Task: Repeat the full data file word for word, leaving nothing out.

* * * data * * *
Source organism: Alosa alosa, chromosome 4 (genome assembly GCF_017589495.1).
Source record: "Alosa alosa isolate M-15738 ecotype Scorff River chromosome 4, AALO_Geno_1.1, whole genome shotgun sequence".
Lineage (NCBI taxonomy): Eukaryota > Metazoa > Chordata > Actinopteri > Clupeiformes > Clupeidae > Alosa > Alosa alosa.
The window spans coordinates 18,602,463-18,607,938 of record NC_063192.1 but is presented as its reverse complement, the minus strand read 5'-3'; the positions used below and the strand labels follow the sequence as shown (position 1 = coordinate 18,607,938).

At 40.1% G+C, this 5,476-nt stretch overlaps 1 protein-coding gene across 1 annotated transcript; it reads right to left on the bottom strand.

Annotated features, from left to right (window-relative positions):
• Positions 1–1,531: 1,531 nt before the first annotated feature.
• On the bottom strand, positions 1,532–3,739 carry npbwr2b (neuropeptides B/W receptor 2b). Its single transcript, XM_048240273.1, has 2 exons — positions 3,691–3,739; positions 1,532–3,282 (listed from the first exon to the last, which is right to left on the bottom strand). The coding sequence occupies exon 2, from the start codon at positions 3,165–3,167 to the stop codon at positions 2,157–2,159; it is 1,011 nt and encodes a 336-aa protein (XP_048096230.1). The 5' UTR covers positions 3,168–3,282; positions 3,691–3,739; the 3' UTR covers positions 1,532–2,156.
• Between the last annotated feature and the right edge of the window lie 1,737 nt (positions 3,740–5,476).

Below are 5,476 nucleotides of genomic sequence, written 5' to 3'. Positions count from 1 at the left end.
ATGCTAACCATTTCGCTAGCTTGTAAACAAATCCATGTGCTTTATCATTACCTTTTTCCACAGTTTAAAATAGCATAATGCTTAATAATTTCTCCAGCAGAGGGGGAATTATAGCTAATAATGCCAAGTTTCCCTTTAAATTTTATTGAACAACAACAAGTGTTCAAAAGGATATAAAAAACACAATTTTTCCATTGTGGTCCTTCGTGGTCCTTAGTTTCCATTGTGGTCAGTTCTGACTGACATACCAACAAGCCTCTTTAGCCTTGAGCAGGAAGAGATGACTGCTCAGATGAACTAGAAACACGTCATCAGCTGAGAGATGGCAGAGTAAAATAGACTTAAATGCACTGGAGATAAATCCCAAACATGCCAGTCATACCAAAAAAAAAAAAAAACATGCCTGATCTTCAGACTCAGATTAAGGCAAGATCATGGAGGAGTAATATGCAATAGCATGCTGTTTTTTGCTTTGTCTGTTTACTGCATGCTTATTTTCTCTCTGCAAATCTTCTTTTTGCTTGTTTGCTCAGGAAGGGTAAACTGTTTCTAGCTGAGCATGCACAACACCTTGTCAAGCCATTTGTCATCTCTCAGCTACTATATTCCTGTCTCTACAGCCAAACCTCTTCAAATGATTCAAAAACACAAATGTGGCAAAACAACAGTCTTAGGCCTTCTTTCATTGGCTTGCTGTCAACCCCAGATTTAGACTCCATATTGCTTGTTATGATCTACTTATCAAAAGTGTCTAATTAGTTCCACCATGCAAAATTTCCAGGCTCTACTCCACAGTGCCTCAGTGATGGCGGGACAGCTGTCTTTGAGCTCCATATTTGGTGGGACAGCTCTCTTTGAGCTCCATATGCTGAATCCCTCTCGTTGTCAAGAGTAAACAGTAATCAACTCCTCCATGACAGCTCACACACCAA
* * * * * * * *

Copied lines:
Source organism: Alosa alosa, chromosome 4 (genome assembly GCF_017589495.1).
Source record: "Alosa alosa isolate M-15738 ecotype Scorff River chromosome 4, AALO_Geno_1.1, whole genome shotgun sequence".
Lineage (NCBI taxonomy): Eukaryota > Metazoa > Chordata > Actinopteri > Clupeiformes > Clupeidae > Alosa > Alosa alosa.
The window spans coordinates 18,602,463-18,607,938 of record NC_063192.1 but is presented as its reverse complement, the minus strand read 5'-3'; the positions used below and the strand labels follow the sequence as shown (position 1 = coordinate 18,607,938).

At 40.1% G+C, this 5,476-nt stretch overlaps 1 protein-coding gene across 1 annotated transcript; it reads right to left on the bottom strand.

Annotated features, from left to right (window-relative positions):
• Positions 1–1,531: 1,531 nt before the first annotated feature.
• On the bottom strand, positions 1,532–3,739 carry npbwr2b (neuropeptides B/W receptor 2b). Its single transcript, XM_048240273.1, has 2 exons — positions 3,691–3,739; positions 1,532–3,282 (listed from the first exon to the last, which is right to left on the bottom strand). The coding sequence occupies exon 2, from the start codon at positions 3,165–3,167 to the stop codon at positions 2,157–2,159; it is 1,011 nt and encodes a 336-aa protein (XP_048096230.1). The 5' UTR covers positions 3,168–3,282; positions 3,691–3,739; the 3' UTR covers positions 1,532–2,156.
• Between the last annotated feature and the right edge of the window lie 1,737 nt (positions 3,740–5,476).

Below are 5,476 nucleotides of genomic sequence, written 5' to 3'. Positions count from 1 at the left end.
ATGCTAACCATTTCGCTAGCTTGTAAACAAATCCATGTGCTTTATCATTACCTTTTTCCACAGTTTAAAATAGCATAATGCTTAATAATTTCTCCAGCAGAGGGGGAATTATAGCTAATAATGCCAAGTTTCCCTTTAAATTTTATTGAACAACAACAAGTGTTCAAAAGGATATAAAAAACACAATTTTTCCATTGTGGTCCTTCGTGGTCCTTAGTTTCCATTGTGGTCAGTTCTGACTGACATACCAACAAGCCTCTTTAGCCTTGAGCAGGAAGAGATGACTGCTCAGATGAACTAGAAACACGTCATCAGCTGAGAGATGGCAGAGTAAAATAGACTTAAATGCACTGGAGATAAATCCCAAACATGCCAGTCATACCAAAAAAAAAAAAAAACATGCCTGATCTTCAGACTCAGATTAAGGCAAGATCATGGAGGAGTAATATGCAATAGCATGCTGTTTTTTGCTTTGTCTGTTTACTGCATGCTTATTTTCTCTCTGCAAATCTTCTTTTTGCTTGTTTGCTCAGGAAGGGTAAACTGTTTCTAGCTGAGCATGCACAACACCTTGTCAAGCCATTTGTCATCTCTCAGCTACTATATTCCTGTCTCTACAGCCAAACCTCTTCAAATGATTCAAAAACACAAATGTGGCAAAACAACAGTCTTAGGCCTTCTTTCATTGGCTTGCTGTCAACCCCAGATTTAGACTCCATATTGCTTGTTATGATCTACTTATCAAAAGTGTCTAATTAGTTCCACCATGCAAAATTTCCAGGCTCTACTCCACAGTGCCTCAGTGATGGCGGGACAGCTGTCTTTGAGCTCCATATTTGGTGGGACAGCTCTCTTTGAGCTCCATATGCTGAATCCCTCTCGTTGTCAAGAGTAAACAGTAATCAACTCCTCCATGACAGCTCACACACCAA